Jolmi Minaya (’13)
Before becoming a Bonner Scholar at the University of Richmond, I “volunteered” at my local church in Lawrence, MA. I chose to describe my service, as a “volunteer” position because I believe there is a stark difference between volunteering and being civically engaged. The contrast between these two concepts arises because volunteering is something that is done once in a while, with or without fulfilling a purpose. On the other hand, when one is civically engaged one wants to see the purpose of their service fulfilled.
During high school, I helped children learn about God while teaching them the fundamentals of the game of baseball. I used the sport of baseball a venue to get the children to understand God’s love for them. Prior to coming to Richmond, I was providing a service for my community, but I did not understand the greater purpose of what I was doing. This is not to say that I did not know what I was doing. Although I felt I was giving back to my community, I never contemplated about the greater influence that my position had on the children. I felt I was doing something good that was benefitting the community, I did not understand the greater influence and the change that could result.
Once I fully began to understand the importance of what I was doing I became more aware of the impact I had in the lives of others. At Cross Over, I began to feel that I finally became civically engaged. My responsibilities at this health clinic ranged from filing paper work, receptionist, interpreter and accountant. Each of these positions allowed me to think about my influence in the organization at different levels. When I was filing paper work and worked as an accountant, I did not interact with the patients much, but I was able to see, first hand, the diligence needed in the sometimes menial, but nonetheless meaningful tasks. As an interpreter and receptionist, I had a completely different experience, as I met and talked with patients on daily basis. In the waiting room and patient room I witnessed people in pain receive the relief that they could not find anywhere else. Through these experiences I witnessed my purpose and social engagement in effect.
Civic engagement has largely impacted my view on three ideas: difference, power and privilege, and active citizenship. Through my involvement at Cross Over, I have seen those living under the poverty level struggle for certain services, which I personally believe should be unalienable, especially health care. On the other side of the spectrum, on campus I would see students that did not have to worry about health care or medical treatment costs because they were fortunate enough to have parents that could cover any of those expenses for them. It was eye opening to see the amount of struggles that some of the patients would experience at the clinic. There were times were patients would come in with a physical pain or a worry about their health and could not be seen at the clinic, so their only option was the emergency room. Many of them would not go to the emergency hospital because of the bills that they would later receive and be unable to pay. So instead of burdening themselves further with debt, they had to put their health on hold. It is a great privilege to have good health insurance in this country. Many people take it for granted because they have never been without it.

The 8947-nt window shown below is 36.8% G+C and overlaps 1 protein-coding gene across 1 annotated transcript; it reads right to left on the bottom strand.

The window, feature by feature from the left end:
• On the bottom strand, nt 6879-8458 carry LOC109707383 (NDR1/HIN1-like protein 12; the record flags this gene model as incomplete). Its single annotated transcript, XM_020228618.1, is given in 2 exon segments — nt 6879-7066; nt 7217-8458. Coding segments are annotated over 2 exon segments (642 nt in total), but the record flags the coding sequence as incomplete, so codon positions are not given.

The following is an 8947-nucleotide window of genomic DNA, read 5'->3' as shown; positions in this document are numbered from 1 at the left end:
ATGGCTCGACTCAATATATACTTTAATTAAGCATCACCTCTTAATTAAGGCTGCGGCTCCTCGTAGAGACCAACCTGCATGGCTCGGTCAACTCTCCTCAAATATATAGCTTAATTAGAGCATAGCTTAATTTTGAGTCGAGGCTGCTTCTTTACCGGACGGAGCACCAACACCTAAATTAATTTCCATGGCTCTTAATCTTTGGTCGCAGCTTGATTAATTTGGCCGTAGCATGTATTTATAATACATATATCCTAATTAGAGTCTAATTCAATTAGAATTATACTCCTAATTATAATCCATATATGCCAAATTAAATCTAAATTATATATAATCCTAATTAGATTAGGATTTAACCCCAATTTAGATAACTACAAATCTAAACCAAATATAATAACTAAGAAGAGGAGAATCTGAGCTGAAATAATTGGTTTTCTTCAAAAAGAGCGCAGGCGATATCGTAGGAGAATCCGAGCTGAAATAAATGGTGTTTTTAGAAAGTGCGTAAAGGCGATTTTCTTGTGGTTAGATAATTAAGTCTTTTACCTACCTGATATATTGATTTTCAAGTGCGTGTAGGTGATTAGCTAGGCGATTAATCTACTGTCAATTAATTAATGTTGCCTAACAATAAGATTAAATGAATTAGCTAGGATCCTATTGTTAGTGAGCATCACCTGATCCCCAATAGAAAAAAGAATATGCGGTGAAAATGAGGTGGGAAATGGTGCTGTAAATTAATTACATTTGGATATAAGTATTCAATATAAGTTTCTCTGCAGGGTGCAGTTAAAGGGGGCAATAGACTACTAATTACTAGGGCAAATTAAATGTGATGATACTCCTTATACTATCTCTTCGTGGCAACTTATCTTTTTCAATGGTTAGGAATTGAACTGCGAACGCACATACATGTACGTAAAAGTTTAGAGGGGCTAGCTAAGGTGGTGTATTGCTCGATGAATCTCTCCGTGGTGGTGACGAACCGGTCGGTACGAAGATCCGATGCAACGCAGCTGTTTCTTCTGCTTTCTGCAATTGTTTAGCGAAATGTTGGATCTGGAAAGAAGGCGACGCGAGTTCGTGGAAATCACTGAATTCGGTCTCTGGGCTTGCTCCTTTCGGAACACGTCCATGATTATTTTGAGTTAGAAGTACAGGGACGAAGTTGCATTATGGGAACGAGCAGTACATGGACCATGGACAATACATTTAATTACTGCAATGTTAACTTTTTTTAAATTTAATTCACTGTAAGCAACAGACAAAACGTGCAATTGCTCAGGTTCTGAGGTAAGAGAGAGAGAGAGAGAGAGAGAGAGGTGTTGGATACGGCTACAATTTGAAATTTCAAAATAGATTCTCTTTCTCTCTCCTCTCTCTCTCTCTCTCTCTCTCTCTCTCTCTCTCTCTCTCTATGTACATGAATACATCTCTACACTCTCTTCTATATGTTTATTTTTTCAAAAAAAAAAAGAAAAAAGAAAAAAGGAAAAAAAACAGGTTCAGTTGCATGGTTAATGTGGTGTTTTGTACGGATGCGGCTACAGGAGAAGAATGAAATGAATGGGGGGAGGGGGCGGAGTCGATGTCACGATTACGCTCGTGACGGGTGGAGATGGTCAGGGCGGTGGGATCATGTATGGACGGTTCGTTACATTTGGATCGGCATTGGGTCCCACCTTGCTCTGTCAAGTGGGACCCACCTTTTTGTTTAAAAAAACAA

Another concept that has had great importance in my last four years has been active citizenship. In one of my recent write-ups I discussed my personal definition of citizenship, as incorporating civic engagement. A citizen of any country should want their country, state, county, city, neighborhood and block to prosper and move forward. The simplest manner in which to do this is to give back to your community with the intention earnest desire to see improvement. At Richmond, I have strengthened my desire to continuously be an active citizen and make a difference for the better where I go. Some people ‘volunteer’ in order to put it on their resume, and that reason does not qualify as one of an active citizen. As an active citizen, one’s objective is not to help oneself first, but to help others in need.
The most valuable aspects that I will take away from my community experiences as I move on to the next chapter of my life are, the importance of actively listening and cherishing all you have. In the next chapter of my life, I will be working as an audit associate at KPMG, an accounting firm in Boston, MA. Communication will be imperative in order to perform my job, and therefore I must actively listen to my supervisors in order to do all that is requested of me, just as I actively listened to patients, as they describes their symptoms or worries to doctors at Cross Over, I must use that skill I garnered to effectively perform my responsibilities in the corporate world.
Since attending Richmond, I have seen how the fast pace of life can take you off track and make you forget the important things in your life, as you only focus on the tasks at hand. In the next chapter of my life, I will actively cherish all I have because it can be gone in a blink of an eye. There have been patients who have come in to see their doctors and have heard the worst of news. It will be to my greatest advantage to strengthen my current relationships, as well as form new ones in the years to come.